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Spokan
Encyclopedia of American Indian History. Ed. Bruce E. Johansen and Barry M. Pritzker. Vol. 4. Santa Barbara, CA: ABC-CLIO, 2008. p1151-1152.
Copyright: COPYRIGHT 2008 ABC-CLIO, Inc;
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Page 1151

Spokan

The Spokans were a Plateau tribe having three geographic divisions: upper, lower, and middle. They have also been known as Muddy People, as well as Sun People, probably after a faulty translation of their name. Their self-designation was Spoqe'ind, “round head.” The Spokans lived along the Spokane River in the mideighteenth century, in eastern Washington and northern Idaho. Today they live on reservations in Washington and Idaho as well as in regional cities and towns. Spokan is a dialect of the interior division of the Salishan language family.

The Spokans probably originated in British Columbia along with other Salish groups. Each division of Spokans was composed of a number of bands, which were in turn composed of groups of related families. Bands were led by a chief and an assistant chief, who were selected on the basis of leadership qualities. The office of band chief may once have been hereditary. Several bands might winter together in a village and at that time select an ad hoc village chief. Decisions were made by consensus. In the historic period, as authority became more centralized, there was also a tribal chief.

The Spokans were seminomadic for nine months a year; during the other three they lived in permanent winter villages. The men's realm consisted of toolmaking, warring, hunting, fishing, and, later, caring for horses. The dead were covered with skins and robes and buried after spending some time on a scaffold. A pole marked the grave site.

The Spokans built typical Plateau-style, semiex-cavated, cone-shaped wood-frame houses covered with woven matting and/or grass. Longer, lodge-style structures of similar construction were used for communal activities. Villages also contained mat-covered sweat lodges. Temporary brush shelters served as summertime houses. Later, skin teepees replaced the aboriginal structures.

Fish, especially salmon, was the staple. Trout and whitefish were also important. These were mostly smoked, dried, and stored for the winter. Men hunted local big game and, later, buffalo on the Plains. A favorite hunting technique was for many men to surround the animal. Important plant foods included camas, bitterroot and other roots, bulbs, seeds, and berries.

Men caught fish with nets, weirs, traps, and hook and line. Women made coiled baskets of birchbark and/or cedar root; they also wove wallets and Page 1152  |  Top of Articlebags of woven strips of skin, and they sewed tule mats and other items.

After they acquired horses from Kalispel Indians, around the mideighteenth century, they began hunting buffalo on the Great Plains. This was especially true of the upper division. By the time they encountered the Meriwether Lewis and William Clark expedition in 1805, their population had already declined significantly as a result of smallpox epidemics.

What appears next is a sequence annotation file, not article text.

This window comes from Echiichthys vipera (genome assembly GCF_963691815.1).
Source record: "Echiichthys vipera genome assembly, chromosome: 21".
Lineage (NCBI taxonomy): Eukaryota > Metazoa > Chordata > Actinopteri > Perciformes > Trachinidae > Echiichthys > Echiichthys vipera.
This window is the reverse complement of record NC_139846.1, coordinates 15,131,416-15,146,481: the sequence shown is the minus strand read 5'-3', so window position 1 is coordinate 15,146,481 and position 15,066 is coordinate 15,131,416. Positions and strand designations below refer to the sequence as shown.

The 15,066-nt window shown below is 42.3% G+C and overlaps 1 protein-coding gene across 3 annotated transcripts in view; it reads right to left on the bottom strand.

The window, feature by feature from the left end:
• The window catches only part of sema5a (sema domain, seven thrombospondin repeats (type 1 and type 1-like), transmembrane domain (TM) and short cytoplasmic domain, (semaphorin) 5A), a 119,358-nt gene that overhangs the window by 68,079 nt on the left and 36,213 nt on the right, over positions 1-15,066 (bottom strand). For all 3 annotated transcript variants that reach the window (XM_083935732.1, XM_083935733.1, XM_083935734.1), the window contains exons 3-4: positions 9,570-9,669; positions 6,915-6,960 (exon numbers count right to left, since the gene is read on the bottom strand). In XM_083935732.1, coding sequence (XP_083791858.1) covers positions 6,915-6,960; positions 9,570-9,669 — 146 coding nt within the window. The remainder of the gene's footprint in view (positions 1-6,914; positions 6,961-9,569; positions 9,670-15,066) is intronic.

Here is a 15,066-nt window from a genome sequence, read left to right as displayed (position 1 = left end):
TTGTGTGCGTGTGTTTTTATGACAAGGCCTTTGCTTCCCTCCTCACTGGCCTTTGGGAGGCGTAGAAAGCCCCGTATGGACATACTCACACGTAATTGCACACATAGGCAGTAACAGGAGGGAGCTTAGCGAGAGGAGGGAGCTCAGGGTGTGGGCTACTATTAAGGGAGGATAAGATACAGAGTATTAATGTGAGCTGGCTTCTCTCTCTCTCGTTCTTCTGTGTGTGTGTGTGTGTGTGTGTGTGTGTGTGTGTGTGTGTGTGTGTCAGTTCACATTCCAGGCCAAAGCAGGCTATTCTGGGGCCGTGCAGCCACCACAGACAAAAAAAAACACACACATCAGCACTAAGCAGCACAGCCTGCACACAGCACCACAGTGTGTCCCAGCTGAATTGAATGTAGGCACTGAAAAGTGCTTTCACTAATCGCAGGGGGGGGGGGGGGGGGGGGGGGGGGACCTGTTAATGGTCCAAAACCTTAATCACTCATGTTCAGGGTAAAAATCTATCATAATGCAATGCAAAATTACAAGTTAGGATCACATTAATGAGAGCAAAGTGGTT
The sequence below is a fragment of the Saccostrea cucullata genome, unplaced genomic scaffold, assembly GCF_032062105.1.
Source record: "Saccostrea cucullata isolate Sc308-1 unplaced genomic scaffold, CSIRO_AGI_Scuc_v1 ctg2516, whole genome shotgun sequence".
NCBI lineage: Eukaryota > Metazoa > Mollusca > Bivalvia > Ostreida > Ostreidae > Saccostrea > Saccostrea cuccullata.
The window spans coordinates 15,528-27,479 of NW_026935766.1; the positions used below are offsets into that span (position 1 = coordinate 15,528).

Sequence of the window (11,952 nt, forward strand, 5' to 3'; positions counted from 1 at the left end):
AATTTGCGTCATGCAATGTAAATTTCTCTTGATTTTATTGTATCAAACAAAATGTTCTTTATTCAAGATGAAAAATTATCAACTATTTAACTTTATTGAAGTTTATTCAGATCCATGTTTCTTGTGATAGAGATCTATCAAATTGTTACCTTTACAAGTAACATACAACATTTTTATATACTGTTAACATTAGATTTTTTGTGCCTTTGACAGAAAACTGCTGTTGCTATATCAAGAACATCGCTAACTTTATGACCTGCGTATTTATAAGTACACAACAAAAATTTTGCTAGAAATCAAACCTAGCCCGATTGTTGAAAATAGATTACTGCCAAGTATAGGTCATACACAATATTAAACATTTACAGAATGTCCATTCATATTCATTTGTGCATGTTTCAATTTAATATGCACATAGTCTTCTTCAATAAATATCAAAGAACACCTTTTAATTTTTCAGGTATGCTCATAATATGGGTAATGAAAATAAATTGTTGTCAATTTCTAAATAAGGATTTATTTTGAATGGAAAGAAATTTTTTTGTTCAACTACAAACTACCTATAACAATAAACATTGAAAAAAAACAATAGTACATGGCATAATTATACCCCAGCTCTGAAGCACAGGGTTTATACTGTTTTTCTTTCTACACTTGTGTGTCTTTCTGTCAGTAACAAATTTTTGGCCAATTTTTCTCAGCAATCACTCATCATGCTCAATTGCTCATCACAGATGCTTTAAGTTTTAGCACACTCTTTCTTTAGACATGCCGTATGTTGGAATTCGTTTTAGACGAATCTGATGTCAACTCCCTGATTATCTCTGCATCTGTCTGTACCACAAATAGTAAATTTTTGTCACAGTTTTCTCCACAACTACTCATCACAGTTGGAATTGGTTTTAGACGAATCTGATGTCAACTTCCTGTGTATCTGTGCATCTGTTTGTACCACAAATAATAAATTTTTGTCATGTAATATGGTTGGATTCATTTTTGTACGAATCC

Following the Lewis and Clark visit, the North West, Hudson's Bay, and American Fur Companies quickly established themselves in the area. Missionaries arrived in the 1830s: They found the Spokans to be reluctant converts, and the influence of Christianity acted to create factionalism within the tribe. Interracial relations declined sharply in the late 1840s with the Whitman massacre and the closing of the Protestant mission. Severe smallpox epidemics in 1846 and again in 1852 and 1853 helped spur the rise of the Prophet Dance and the Dreamer Cult.

After miners had effectively dispossessed the Spokans from their territory, they joined with Coeur d'Alenes, Yakimas, Palouses, and Paiutes in the short-lived 1858 Coeur d'Alene, or Spokan, War. Spokan Indians then remained on their land as best they could or settled on various reservations. Despite pleas from Chief Joseph, they remained neutral in the 1877 Nez Percé War. In that year, the lower division agreed to move to the Spokan Reservation (officially declared a reservation in 1881, 154,898 acres). Ten years later, the other two divisions, as well as some remaining lower Spokans, agreed to move to either the Flathead, Colville, or Coeur d'Alene Reservation. The local fort, Fort Spokan, became an Indian boarding school from 1898 to 1906. There were also conflicts over land with non-Natives in and around the city of Spokane at this time.

In the early twentieth century, much tribal land was lost to the allotment process as well as to “surplus” land sales to non-Indians. Dams built in 1908 (Little Falls) and 1935 (Grand Coulee) ruined the local fishery. Uranium mining began in the 1950s. The Spokan tribe successfully fought off termination proceedings begun in 1955. In 1966, the tribe received a land claims settlement of $6.7 million.

Source Citation   (MLA 8th Edition) 
"Spokan." Encyclopedia of American Indian History, edited by Bruce E. Johansen and Barry M. Pritzker, vol. 4, ABC-CLIO, 2008, pp. 1151-1152. Gale Virtual Reference Library, http%3A%2F%2Flink.galegroup.com%2Fapps%2Fdoc%2FCX2442500575%2FGVRL%3Fu%3Dpuya65247%26sid%3DGVRL%26xid%3Ddb169d52. Accessed 16 Oct. 2018.

Gale Document Number: GALE|CX2442500575

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